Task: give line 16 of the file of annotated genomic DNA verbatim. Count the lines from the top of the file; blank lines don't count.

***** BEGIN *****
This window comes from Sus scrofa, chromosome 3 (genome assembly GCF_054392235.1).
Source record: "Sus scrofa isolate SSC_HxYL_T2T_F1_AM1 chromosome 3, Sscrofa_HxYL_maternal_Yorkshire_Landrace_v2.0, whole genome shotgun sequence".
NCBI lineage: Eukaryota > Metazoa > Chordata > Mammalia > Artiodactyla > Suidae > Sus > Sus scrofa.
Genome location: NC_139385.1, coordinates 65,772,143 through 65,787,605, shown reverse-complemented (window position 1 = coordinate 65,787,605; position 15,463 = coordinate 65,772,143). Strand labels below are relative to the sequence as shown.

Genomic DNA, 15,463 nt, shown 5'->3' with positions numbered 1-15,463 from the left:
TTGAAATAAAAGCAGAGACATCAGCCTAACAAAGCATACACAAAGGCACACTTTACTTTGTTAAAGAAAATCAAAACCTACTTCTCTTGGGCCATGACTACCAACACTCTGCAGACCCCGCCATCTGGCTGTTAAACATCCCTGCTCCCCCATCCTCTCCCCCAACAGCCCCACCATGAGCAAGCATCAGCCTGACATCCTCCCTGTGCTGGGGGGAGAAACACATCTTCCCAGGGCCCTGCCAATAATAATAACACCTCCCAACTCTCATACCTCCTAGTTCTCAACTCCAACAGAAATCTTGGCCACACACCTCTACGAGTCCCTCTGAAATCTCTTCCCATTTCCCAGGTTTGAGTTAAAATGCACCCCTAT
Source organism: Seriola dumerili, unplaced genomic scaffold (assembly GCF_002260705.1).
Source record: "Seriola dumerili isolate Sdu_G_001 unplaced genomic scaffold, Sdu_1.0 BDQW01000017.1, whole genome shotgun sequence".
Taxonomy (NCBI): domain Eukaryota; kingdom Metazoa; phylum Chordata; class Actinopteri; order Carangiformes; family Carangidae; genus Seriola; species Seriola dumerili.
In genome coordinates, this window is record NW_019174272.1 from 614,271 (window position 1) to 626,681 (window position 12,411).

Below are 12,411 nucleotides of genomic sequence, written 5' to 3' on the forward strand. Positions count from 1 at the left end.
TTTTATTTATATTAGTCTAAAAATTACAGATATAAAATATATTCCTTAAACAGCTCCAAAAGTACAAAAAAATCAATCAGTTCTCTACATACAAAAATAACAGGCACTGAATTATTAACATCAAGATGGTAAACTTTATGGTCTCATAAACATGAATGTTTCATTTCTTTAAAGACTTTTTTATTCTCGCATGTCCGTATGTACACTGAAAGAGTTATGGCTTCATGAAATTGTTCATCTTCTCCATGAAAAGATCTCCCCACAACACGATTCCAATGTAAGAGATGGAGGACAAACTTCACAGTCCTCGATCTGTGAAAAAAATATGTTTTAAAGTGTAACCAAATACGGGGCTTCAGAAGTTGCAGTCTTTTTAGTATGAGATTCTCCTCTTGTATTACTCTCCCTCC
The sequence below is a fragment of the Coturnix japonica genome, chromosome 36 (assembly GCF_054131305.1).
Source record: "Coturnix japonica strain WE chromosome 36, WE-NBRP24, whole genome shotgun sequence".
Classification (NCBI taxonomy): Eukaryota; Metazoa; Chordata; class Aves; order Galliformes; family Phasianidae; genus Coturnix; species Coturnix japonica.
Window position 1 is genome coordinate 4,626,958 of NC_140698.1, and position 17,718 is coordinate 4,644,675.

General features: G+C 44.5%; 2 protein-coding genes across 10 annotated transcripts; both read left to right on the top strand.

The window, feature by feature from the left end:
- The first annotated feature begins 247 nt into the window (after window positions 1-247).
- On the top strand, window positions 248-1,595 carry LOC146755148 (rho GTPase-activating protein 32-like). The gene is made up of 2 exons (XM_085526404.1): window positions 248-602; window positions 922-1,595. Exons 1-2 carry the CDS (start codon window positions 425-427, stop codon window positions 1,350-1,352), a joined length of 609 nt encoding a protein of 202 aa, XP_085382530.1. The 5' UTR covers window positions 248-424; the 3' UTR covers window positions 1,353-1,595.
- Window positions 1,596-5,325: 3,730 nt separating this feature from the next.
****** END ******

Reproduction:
Window position 1 is genome coordinate 4,626,958 of NC_140698.1, and position 17,718 is coordinate 4,644,675.